'Deadwood: The Movie' Wraps Up a Classic Series With Fitting Sentimentality

Warrick Page/HBO

"Congratulations on the rising body count," sneers the villainous businessman-turned-Senator George Hearst as the action heats up in the long anticipated Deadwood movie, which debuted May 31 on HBO more than a decade after the final episode of the series aired. The sarcastic comment is directed at the town's perpetually fuming sheriff, Seth Bullock, played with nostrils flared and brow furrowed by Timothy Olyphant. But, like many stray lines in this elegiac reunion, it could also be read as sly meta-commentary on the movie itself and the odd circumstances that led to its creation. In the town of Deadwood, complexity comes with the territory.

Could it be any other way? Never the most trigger-happy prestige drama, Deadwood was always a showcase for the baroquely profane, rhythmically dense writing of its creator David Milch, who conceived of the series as an ensemble Western about the emergence of civilization from the frenzy of gold mines, rowdy saloons, and crowded brothels. Having made his name as a writer on groundbreaking network cop sagas like Hill Street Blues and NYPD Blue, Milch used his canny understanding of serialized storytelling and the limited content restrictions of premium cable -- yes, this is the "cocksucker" show -- to construct a darkly funny, defiantly vulgar, and deeply moving narrative of American expansion. With the lawman Bullock and the crime boss Al Swearengen (Ian McShane) at the center, the size of the cast and the scope of the plot grew with each season. Like the frontier itself, it appeared endless. 

Until it stopped. Unlike the two David-produced HBO dramas it's most often compared two -- David Chase's The Sopranos and David Simon's The Wire -- Deadwood was canceled in 2006 after its third season, never getting the chance to tie up its many loose ends or say a proper goodbye. A pair of TV movies were long rumored and discussed in the press, but failed to move into the production phase. In the meantime, Milch worked on other short-lived HBO projects, like the oddball surf drama John From Cincinnati and ill-fated gambling series Luck. Following years of struggle, Deadwood felt dead.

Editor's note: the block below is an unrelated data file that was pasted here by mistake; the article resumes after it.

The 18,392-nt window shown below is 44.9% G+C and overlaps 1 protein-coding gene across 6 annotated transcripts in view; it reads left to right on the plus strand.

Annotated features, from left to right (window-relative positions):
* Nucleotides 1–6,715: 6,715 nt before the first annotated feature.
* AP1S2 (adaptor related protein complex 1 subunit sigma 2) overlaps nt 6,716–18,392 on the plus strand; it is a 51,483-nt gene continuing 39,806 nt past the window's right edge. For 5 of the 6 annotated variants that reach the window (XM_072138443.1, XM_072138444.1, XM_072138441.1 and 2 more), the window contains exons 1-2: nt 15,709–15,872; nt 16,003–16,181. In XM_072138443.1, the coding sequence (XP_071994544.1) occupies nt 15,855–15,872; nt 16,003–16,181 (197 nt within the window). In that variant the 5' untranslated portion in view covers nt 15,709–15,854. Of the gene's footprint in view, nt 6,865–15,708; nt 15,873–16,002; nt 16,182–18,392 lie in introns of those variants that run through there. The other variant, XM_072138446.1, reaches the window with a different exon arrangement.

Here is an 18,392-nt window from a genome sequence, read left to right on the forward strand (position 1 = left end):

Warrick Page/HBO

And yet, through a mix of Milch's dogged resilience and HBO's hunger for content, the show comes roaring back to life for one night only. Set in 1889, during South Dakota's statehood celebration, the movie opens with the mechanical chug of a train and the more human ramblings of Robin Weigert's hard-drinking Calamity Jane, trotting into the town on horseback for the festivities and in the hopes of reuniting with her former lover, the ever-resilient Joanie Stubbs (Kim Dickens). That metaphorically potent choo-choo also carries wealthy aristocrat Alma Ellsworth (Molly Parker) back to the town, along with her child Sofia. In short time, Bullock and Swearengen also get their own introductory moments, along with familiar faces like Doc Cochran (Brad Douriff), Trixie (Paula Malcomson), Sol Star (John Hawkes), and Dan Dority (W. Earl Brown). It's difficult not to get choked up seeing them together.